First Na­tions schools in the spot­light

Is­land na­tive com­mu­ni­ties to be fea­tured on na­tional ra­dio show


Two Cape Bre­ton First Na­tions com­mu­ni­ties will be the fo­cus Sun­day of a na­tional ra­dio call-in show as Cross Coun­try Checkup broad­casts live from Mem­ber­tou.

The ex­pe­ri­ences of Eska­soni and Mem­ber­tou will be fea­tured on the CBC Ra­dio show as host Dun­can McCue ex­plores the is­sue of First Na­tions ed­u­ca­tion.

“What those two com­mu­ni­ties did in terms of cre­at­ing their own school board was ground­break­ing and oth­ers are now watch­ing and want to learn from that suc­cess,” said McCue, dur­ing an in­ter­view with the Cape Bre­ton Post.

Mi’kmaw com­mu­ni­ties in Nova Sco­tia first gained author­ity over ed­u­ca­tion in 1999, which rec­og­nized the need for com­mu­nity in­put when it comes to top­ics like lan­guage, cus­toms, and his­tory.

By 2010-11, Mi’kmaw Kina’mat­newey was record­ing a high school grad­u­a­tion rate of 75 per cent, nearly dou­ble the na­tional av­er­age for First Na­tions com­mu­ni­ties.

But like many spe­cial projects, funding con­tin­ues to be a core prob­lem and high school grad­u­a­tion rates across First Na­tions in the coun­try are abysmal, said McCue, who is Anishi­naabe, a mem­ber of the Chippe­was of Ge­orgina Is­land First Na­tion in south­ern On­tario. The lessons learned here in Cape Bre­ton will be de­tailed by some of the show’s guest in­clud­ing Dar­ren Goo­goo, who as chair of the Cape Bre­tonVic­to­ria Re­gional School Board is the first Mi’kmaq to hold such a po­si­tion in the prov­ince.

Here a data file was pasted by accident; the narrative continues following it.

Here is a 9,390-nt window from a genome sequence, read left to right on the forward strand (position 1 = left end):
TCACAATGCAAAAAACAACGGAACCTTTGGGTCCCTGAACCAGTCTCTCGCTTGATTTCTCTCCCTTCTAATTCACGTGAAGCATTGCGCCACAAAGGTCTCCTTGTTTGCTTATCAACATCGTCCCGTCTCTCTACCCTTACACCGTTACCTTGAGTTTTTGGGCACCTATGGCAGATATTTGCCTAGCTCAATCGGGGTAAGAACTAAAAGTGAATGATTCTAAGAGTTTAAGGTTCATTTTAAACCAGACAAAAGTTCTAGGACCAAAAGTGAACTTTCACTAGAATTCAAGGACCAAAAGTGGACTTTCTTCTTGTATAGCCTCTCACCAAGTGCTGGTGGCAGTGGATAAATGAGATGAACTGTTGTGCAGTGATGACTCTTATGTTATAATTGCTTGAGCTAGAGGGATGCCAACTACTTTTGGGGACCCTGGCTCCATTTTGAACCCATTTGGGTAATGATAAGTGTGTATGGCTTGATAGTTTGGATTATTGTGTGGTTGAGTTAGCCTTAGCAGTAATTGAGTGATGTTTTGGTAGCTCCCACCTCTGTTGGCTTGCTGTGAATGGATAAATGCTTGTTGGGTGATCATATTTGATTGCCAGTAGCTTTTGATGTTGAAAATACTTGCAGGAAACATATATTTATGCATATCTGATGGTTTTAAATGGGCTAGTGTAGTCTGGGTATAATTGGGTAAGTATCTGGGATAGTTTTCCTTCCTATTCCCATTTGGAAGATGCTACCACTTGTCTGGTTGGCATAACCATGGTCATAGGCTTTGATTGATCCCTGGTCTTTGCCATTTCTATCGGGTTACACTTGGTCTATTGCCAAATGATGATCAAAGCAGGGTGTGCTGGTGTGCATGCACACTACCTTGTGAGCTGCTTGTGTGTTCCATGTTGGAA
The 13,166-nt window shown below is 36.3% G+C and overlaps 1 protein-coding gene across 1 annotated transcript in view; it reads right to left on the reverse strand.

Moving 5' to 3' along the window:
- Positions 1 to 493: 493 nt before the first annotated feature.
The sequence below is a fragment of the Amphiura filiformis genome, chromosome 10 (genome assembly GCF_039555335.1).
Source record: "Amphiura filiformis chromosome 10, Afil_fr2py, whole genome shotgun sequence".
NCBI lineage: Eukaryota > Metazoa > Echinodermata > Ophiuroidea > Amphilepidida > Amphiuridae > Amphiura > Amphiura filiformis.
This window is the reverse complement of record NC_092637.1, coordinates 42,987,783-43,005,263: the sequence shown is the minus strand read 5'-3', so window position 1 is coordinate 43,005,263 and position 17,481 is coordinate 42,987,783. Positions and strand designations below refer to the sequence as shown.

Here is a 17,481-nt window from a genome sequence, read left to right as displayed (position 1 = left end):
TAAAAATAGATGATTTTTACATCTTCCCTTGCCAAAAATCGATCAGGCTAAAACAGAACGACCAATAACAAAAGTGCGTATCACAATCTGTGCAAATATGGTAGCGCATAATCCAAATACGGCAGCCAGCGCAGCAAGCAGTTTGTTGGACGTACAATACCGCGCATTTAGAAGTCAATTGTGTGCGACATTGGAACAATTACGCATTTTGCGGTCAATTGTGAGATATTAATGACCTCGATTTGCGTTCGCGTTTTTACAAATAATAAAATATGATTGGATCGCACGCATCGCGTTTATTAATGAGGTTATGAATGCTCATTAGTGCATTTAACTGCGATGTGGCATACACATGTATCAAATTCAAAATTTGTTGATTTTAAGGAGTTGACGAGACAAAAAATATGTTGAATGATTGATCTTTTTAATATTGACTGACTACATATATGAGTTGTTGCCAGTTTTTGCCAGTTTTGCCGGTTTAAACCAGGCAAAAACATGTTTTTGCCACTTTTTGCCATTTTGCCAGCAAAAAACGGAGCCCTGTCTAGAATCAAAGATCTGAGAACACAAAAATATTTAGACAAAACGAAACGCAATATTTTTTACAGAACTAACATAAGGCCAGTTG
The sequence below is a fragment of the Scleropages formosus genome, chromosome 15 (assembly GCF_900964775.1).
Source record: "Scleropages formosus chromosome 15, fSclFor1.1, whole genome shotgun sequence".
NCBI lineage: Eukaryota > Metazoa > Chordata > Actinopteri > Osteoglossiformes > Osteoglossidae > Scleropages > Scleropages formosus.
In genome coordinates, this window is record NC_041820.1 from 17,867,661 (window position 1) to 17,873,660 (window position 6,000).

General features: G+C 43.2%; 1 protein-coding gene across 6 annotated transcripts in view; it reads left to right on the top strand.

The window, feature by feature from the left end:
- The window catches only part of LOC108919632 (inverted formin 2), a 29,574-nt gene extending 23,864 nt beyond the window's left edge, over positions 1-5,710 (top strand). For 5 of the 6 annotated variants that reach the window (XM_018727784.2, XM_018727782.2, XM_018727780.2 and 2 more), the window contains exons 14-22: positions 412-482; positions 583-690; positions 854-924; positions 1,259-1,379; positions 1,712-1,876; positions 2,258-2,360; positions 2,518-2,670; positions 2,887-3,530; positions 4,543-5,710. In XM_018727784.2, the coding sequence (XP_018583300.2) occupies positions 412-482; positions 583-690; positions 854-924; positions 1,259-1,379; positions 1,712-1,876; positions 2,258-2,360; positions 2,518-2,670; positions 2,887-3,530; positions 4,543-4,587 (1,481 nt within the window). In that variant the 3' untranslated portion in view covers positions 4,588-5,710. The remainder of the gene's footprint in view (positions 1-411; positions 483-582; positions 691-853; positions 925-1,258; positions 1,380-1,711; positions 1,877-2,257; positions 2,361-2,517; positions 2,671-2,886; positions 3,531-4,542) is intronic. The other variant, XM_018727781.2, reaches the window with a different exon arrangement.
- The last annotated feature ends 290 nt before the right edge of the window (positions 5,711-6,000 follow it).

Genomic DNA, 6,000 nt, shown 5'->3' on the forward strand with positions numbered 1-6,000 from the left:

A res­i­dent of Mem­ber­tou, Goo­goo was ed­u­cated in both the Mi’kmaq Kina’mat­newey sys­tem and the Cape Bre­tonVic­to­ria board.

Se­na­tor Dan Christ­mas, for­mer se­nior ad­vi­sor to Mem­ber­tou band, is also sched­uled to be on hand along with Dawn Stevens, prin­ci­pal of the Eska­soni El­e­men­tary and Mid­dle School. McCue said the show will also hear from stu­dents.

McCue said na­tive ed­u­ca­tion funding has been a po­lit­i­cal foot­ball for decades and it has not re­ceived much na­tional at­ten­tion.

He said it is im­por­tant that na­tive chil­dren have role mod­els in their com­mu­ni­ties, from those they see in the class­room to oth­ers through­out the com­mu­nity.

While ed­u­ca­tion in one fac­tor in shap­ing any child’s life, com­mu­nity eco­nomic suc­cess also sends an en­cour­ag­ing mes­sage for res­i­dents to be a part of that suc­cess.

McCue said the eco­nomic suc­cess shown by Mem­ber­tou has not only served to in­spire its res­i­dents but other First Na­tions com­mu­ni­ties across the coun­try.

He said when na­tive stu­dents know it is pos­si­ble for them to find a job in their own com­mu­nity af­ter high school or univer­sity, it can be guid­ing fac­tor to stay­ing in school and pur­su­ing ed­u­ca­tional goals.

The show will be broad­cast live from the school in Mem­ber­tou, Mau­peltuewey Kina’matno’kuo­muin­vescome, lo­cated on Tupsi Drive.

Doors open at 4 p.m. and the show hits the air­waves at 5 p.m.


CBC Ra­dio’s Cross Coun­try Checkup will broad­cast Sun­day from Mem­ber­tou as host Dun­can McCue fo­cuses on First Na­tion ed­u­ca­tion. McCue hopes the dis­cus­sion will help raise the pro­file of the is­sue.

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